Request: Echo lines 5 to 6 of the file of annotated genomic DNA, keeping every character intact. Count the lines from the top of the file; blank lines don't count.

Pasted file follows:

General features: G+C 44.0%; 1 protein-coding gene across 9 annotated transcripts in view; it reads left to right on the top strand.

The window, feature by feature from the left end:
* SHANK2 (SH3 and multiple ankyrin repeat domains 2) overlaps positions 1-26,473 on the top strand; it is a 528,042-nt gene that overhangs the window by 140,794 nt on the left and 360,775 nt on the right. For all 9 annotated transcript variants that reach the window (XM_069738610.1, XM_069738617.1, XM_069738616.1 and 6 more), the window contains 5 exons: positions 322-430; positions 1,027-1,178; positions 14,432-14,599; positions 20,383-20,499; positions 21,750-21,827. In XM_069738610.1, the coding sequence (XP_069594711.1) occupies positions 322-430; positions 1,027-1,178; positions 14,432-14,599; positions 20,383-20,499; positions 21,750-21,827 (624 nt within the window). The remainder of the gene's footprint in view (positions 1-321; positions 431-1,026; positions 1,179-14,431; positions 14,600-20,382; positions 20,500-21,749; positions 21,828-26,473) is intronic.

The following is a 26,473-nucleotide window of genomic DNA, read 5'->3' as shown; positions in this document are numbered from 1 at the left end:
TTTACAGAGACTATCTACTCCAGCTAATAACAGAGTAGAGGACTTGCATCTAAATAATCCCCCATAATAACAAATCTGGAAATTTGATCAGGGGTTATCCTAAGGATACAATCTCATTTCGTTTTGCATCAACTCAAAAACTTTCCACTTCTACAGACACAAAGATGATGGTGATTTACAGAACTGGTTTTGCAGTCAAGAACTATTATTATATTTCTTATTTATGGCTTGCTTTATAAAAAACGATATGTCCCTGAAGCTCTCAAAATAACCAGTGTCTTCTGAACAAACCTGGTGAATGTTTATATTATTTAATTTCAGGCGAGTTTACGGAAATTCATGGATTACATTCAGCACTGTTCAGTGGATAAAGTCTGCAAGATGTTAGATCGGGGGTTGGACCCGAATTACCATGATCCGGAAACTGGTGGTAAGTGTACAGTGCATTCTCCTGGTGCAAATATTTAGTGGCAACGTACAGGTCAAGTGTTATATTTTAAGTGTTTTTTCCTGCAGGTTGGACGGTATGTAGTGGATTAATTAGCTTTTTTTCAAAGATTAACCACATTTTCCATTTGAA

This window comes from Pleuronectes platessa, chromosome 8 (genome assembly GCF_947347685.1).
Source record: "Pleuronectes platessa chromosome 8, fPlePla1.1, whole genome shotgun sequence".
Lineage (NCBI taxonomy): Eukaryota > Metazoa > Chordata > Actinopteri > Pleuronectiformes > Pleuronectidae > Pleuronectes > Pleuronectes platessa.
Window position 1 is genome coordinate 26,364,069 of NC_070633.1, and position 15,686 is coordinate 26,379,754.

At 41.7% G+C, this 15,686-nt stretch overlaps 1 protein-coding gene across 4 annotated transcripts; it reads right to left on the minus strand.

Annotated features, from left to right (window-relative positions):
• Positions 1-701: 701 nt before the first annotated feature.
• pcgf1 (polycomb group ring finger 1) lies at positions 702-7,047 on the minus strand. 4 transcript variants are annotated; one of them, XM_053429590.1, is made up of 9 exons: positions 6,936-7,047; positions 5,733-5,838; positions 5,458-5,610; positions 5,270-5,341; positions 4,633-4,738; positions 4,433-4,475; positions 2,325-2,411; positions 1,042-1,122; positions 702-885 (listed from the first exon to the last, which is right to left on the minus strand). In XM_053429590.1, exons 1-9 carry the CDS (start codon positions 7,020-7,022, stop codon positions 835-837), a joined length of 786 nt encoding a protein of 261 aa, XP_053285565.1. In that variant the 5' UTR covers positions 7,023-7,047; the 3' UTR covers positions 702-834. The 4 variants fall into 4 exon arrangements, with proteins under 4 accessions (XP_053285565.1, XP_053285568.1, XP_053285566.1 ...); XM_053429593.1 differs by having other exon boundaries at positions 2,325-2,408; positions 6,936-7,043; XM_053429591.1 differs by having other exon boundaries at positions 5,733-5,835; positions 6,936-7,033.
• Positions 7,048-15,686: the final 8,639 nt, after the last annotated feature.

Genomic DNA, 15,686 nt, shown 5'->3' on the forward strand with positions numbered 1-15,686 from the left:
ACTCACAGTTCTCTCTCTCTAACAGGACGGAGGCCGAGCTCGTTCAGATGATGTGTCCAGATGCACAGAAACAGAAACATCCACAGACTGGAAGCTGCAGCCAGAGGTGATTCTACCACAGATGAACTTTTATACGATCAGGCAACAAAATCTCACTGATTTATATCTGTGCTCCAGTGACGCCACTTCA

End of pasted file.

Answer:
TTTACAGAGACTATCTACTCCAGCTAATAACAGAGTAGAGGACTTGCATCTAAATAATCCCCCATAATAACAAATCTGGAAATTTGATCAGGGGTTATCCTAAGGATACAATCTCATTTCGTTTTGCATCAACTCAAAAACTTTCCACTTCTACAGACACAAAGATGATGGTGATTTACAGAACTGGTTTTGCAGTCAAGAACTATTATTATATTTCTTATTTATGGCTTGCTTTATAAAAAACGATATGTCCCTGAAGCTCTCAAAATAACCAGTGTCTTCTGAACAAACCTGGTGAATGTTTATATTATTTAATTTCAGGCGAGTTTACGGAAATTCATGGATTACATTCAGCACTGTTCAGTGGATAAAGTCTGCAAGATGTTAGATCGGGGGTTGGACCCGAATTACCATGATCCGGAAACTGGTGGTAAGTGTACAGTGCATTCTCCTGGTGCAAATATTTAGTGGCAACGTACAGGTCAAGTGTTATATTTTAAGTGTTTTTTCCTGCAGGTTGGACGGTATGTAGTGGATTAATTAGCTTTTTTTCAAAGATTAACCACATTTTCCATTTGAA

This window comes from Pleuronectes platessa, chromosome 8 (genome assembly GCF_947347685.1).